The hallway leading to the main entrance. The walls are adorned by wooden carvings of Dominicans saints.

Of wooden doors

Of wooden doors

And the angels.

And the angels.

Side façade of the church.

The convent---“Santo Domingo Church is a complex that includes the mother house of the Filipino Dominicans; It is the nerve center of Dominican activities in the archipelago.”

The convent—“Santo Domingo Church is a complex that includes the mother house of the Filipino Dominicans; It is the nerve center of Dominican activities in the archipelago.”

 

 

 

 

 

 

 

 

 

 

 

 

 

 

 

 

National Shrine of Our Lady of Lourdes

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The Lourdes Church and Convent was established by the Franciscan Capuchin Friar in 1891. The church used to be in Intramuros in the 19th century until it was destroyed during World War II in 1945. According to the website of the Diocese of Cubao, there was an initiative to establish a parish on Retiro St. in Quezon City in 1941, spearheaded by the Capuchins to the Archbishop of Manila. A decree was issued on March 28, 1942 to establish Sta. Teresita del Niño Jesus Parish; however the church construction was delayed because of World War II. The image of Our Lady of Lourdes traveled from one place to another during the war to keep it safe and it stayed for a long time in the Sta. Teresita Chapel in Mayon Street. Finally, on February 10, 1951, the image was brought back to Sta. Teresita Parish on Retiro St, and later the parish was renamed Our Lady of Lourdes Parish. Fast forward to 1997, in celebration of the Parish’s forty-fifth anniversary, the Our Lady of Lourdes was declared a National Shrine. The National Shrine of Our Lady of Lourdes is located at Kanlaon St. corner N.S. Amoranto Ave. (formerly Retiro St.) Sta. Mesa Heights, Quezon City. It celebrates its feast day every February 11. There are everyday masses and special devotions are also held in the Parish.

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This is the first permanent house of the Franciscan in Capuchin Friar in 1891. The church was designed by Federico Soler. The Church and convent was destroyed in 1945 and it was moved in its present site in Kanlaon cor Retiro Streets in Quezon City in 1951.

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This is the original site of the Lourdes Church and Convent. It is now the place of Silahis Arts and Crafts, and Illustrados.

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This is the locally carved Lourdes image made by Manuel Flores. It was originally carved for the church’s garden grotto and was subsequently transferred inside the Lourdes Church in Intramuros. In 1893, The Confraternity of Lourdes was established because of the miraculous image and a large number of devotees. The church was gutted by fire during World War II, but the statute of the Our Lady of Lourdes was left unharmed. (Photo from the Lourdes Church QC Facebook Page. I was not able to take picture of the image up close, out of respect to the devotees who are praying on upper chamber near the statute)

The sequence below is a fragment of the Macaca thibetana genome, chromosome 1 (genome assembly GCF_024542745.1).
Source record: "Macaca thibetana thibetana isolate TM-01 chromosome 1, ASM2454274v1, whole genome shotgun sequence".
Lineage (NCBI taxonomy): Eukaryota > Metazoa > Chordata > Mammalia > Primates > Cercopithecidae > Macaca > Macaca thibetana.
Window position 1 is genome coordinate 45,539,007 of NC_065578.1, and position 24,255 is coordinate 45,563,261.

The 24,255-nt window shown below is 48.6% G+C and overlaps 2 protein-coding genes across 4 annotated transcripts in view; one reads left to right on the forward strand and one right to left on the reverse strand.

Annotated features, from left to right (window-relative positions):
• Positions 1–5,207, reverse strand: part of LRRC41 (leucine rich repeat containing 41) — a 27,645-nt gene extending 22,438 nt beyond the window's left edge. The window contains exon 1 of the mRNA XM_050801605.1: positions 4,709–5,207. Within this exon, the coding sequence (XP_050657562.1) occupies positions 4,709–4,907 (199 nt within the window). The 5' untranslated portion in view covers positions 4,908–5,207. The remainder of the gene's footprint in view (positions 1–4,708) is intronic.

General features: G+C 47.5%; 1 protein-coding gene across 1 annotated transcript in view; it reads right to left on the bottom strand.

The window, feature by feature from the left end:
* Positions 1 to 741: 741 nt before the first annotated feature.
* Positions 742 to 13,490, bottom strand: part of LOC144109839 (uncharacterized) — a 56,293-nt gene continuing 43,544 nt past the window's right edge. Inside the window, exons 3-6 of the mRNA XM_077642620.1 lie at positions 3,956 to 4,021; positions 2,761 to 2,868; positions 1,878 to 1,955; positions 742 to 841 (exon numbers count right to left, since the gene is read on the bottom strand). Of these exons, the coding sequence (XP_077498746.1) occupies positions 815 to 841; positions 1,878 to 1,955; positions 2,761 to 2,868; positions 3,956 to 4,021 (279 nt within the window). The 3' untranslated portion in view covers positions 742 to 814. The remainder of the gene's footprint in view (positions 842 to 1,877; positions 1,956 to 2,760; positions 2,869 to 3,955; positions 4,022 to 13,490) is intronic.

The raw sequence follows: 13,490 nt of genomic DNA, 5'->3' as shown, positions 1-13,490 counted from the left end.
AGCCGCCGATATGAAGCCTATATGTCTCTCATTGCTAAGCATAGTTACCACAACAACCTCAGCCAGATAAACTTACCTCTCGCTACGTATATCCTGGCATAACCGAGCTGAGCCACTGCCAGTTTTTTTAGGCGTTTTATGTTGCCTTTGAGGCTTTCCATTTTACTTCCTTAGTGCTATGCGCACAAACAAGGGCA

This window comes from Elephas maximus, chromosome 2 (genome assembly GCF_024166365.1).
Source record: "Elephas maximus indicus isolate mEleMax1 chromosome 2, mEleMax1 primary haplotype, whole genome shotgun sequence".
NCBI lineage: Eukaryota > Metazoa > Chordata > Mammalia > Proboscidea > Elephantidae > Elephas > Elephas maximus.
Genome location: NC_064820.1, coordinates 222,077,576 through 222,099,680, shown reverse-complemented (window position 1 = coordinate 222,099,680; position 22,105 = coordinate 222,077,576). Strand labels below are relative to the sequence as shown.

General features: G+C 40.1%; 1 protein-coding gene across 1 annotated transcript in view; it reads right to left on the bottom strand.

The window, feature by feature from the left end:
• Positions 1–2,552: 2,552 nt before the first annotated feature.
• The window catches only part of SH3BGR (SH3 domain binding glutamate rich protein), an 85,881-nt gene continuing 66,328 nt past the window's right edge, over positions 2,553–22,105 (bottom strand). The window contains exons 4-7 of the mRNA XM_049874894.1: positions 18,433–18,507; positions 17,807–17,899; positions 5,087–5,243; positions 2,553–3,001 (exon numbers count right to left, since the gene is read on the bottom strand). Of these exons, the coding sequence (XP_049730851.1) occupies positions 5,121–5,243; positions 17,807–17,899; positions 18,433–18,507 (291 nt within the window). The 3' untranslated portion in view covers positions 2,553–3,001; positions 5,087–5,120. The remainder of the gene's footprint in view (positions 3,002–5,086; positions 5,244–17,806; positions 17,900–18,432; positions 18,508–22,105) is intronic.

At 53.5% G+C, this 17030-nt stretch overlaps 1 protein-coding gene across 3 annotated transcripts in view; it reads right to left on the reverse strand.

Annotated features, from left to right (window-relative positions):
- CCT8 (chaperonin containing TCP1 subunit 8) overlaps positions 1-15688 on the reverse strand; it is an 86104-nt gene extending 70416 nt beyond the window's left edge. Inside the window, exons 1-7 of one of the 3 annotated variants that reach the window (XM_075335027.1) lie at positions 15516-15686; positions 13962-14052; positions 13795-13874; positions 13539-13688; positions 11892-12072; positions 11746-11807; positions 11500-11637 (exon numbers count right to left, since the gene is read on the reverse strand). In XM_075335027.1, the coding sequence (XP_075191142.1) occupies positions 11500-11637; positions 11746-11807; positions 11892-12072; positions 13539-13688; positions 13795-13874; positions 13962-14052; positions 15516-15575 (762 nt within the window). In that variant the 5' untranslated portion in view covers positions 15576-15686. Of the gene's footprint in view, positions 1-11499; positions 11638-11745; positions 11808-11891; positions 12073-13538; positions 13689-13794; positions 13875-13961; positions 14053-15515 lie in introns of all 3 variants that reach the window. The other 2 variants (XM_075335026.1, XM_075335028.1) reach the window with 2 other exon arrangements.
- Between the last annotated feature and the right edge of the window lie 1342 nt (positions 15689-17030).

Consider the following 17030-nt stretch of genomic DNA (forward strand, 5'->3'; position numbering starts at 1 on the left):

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The original statute of the Our Lady of Lourdes was the carved by Filipino sculptor Manuel Flores in 1892.

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This is the main altar, viewed from the church’s entrance. The side altar also have part of the stone grotto from Lourdes, France where Our Lady appeared before St. Bernadette.

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I was fortunate to attend the first Saturday mass last December 1 and was touched by the priest’s homily about healing.

Below are the pictures of the church’s facade.

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Meanwhile, here’s a glimpse of the charming structures around the church.

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This structure stands right in front the church’s main entrance.

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Street scene across the church. Saleng told me they have yummy bibingkas along the street all year long. 🙂 (PS: never mind the tarp)

Baroque Churches of the Philippines

These four churches earned the distinction of being classified as UNESCO World Heritage Site under the classification of Baroque Churches of the Philippines. These churches’ unique architectural design which UNESCO  classified as a “reinterpretation of European Baroque by Chinese and Philippine craftsmen” serves as an inspiration of future churches built in their respective regions.

I am fortunate enough to visit three out of four churches listed herein.  Well, I actually saw all four churches but I was not able to take a picture of the Sta. Maria Church in Ilocos Sur because our bus simply passed by the area and I was not able to take a picture of the church.

The churches are:

San Agustin Church in Intramuros, Manila

Church of Nuestra Señora de la Asuncion in Sta. Maria, Ilocos Sur

(Picture courtesy of my friend Jenny Rose, taken last April 2012)

Church of San Agustin, Paoay, Ilocos Norte

Church of Santo Tomas de Villanueva in Miag-ao, Iloilo